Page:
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    How do cats communicate with each other?


    Cats have different ways of communicating with other cats and with humans. Cats communicate vocally (meowing, purring, and hissing) and with their bodies and behavior.

For the most part, cats meow only to communicate with humans, not with other animals, according to anthrozoologist John Bradshaw in his book, Cat Sense: How the New Feline Science Can Make You a Better Friend to Your Pet (2013). Part of his evidence is that feral cats do not meow nearly as much as domesticated housecats.

Additionally, scientists believe that the meow is a manipulative behavior cats adopt to get what they want. Nicholas Dodman of Tufts Cummings School of Veterinary Medicine argues that cats can learn which noises are most effective at getting their owners to do what they want them to do (Robins 2014).

But how well do humans understand what cats are saying?

Back in 1895, when cats were just beginning to become common household pets, a man named Professor Alphonse Leon Grimaldi wrote an essay explaining what cats were saying to humans. Before 1895, cats were mostly outdoor animals. They were used to catch rodents but were not brought inside frequently or loved as companions. In his essay, "The Cat," Grimaldi translated some of the most common cat words into human words. For example, he believed that "Aelio" meant "food."

Over a hundred years later, some cat experts still believe that certain cat noises can be understood by humans. Jean Craighead George, an author and naturalist, categorizes cat vocalizations in a way that seems very simliar to human communication. For example, she says that "Mee-o-ow" (with falling cadence) is a protest or a whine (Robins 2014).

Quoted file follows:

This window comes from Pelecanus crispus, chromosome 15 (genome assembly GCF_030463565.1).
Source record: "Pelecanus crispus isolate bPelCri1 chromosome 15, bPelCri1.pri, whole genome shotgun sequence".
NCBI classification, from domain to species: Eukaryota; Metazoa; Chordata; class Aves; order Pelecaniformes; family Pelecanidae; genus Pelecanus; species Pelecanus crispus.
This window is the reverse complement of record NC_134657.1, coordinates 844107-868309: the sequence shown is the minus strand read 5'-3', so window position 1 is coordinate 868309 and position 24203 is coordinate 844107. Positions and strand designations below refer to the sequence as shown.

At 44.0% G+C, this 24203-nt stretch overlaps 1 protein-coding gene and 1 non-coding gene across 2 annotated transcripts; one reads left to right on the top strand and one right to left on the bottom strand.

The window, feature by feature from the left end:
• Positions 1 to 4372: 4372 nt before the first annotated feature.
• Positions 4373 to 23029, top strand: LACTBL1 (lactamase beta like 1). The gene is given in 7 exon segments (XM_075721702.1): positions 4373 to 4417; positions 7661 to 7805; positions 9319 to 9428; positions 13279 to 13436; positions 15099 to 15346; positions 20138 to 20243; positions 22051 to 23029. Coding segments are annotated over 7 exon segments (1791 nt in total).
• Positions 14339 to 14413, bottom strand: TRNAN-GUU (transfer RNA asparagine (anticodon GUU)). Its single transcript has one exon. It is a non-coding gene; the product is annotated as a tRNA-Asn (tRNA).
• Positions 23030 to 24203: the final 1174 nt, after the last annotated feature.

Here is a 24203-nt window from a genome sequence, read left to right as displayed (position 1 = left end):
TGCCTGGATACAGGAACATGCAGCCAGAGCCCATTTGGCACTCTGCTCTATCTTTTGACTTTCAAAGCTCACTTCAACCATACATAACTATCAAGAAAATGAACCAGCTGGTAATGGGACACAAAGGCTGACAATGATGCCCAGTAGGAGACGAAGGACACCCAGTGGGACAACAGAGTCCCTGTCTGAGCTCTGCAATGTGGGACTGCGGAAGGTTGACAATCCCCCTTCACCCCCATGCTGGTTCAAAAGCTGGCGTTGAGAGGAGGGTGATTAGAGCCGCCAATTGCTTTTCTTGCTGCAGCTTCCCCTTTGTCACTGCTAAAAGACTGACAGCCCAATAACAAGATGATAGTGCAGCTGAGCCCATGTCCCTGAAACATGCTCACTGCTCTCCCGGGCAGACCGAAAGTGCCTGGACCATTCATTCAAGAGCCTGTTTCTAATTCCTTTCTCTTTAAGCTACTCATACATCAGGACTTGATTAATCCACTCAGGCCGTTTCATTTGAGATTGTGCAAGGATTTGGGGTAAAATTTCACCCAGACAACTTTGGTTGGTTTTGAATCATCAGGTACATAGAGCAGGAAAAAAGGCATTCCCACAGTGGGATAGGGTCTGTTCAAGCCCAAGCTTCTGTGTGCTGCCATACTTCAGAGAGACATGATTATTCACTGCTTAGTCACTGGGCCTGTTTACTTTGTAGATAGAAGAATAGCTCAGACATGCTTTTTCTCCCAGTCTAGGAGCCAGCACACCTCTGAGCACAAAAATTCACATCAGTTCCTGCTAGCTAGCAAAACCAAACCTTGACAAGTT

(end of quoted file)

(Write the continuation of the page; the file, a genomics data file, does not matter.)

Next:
But not all scientists believe that cat sounds can be interpreted so easily. A 2003 study by Nicholas Nicastro and Michael Owren called "Classification of domestic cat (Felis catus) vocalizations by naive and experienced human listeners" found that cats do not use vocalizations to attract attention from humans, but the ability to interpret those noises depends a lot on the human. Owners are much better at interpreting the meaning of their own cats (Nicastro and Owren 2003).

One common misunderstanding among cat owners is that cats only purr when they are happy. Sandy Robins explains that while most cats do purr when they are happy, they also purr when they are anxious or in pain (Robins 2014). Read the Everyday Mystery, "Why and how do cats purr?" to learn more about purring.

One of the other main ways that cats communicate both with humans and other cats is with their tail. A cat walking with an upright tail is relaxed and friendly. A tail swishing back and forth quickly can mean a cat is angry or curious. If a cat's tail is fluffy and the hair standing on end, that means the cat is threatened and is trying to make it look bigger to scare away a threat (Newman, Alexander, and Weiztman 2015).

Another common behavior is when cats head-butt humans and rub against them. Scientists believe this is either a way to greet humans and say they are happy to see them – or as a way of spreading their scent and marking their territory. Cats have scent glands on their cheeks, jaw, and near their tail. When they rub those parts of their body on an object or another animal, they transfer a scent that only other cats can smell (Robins 2014).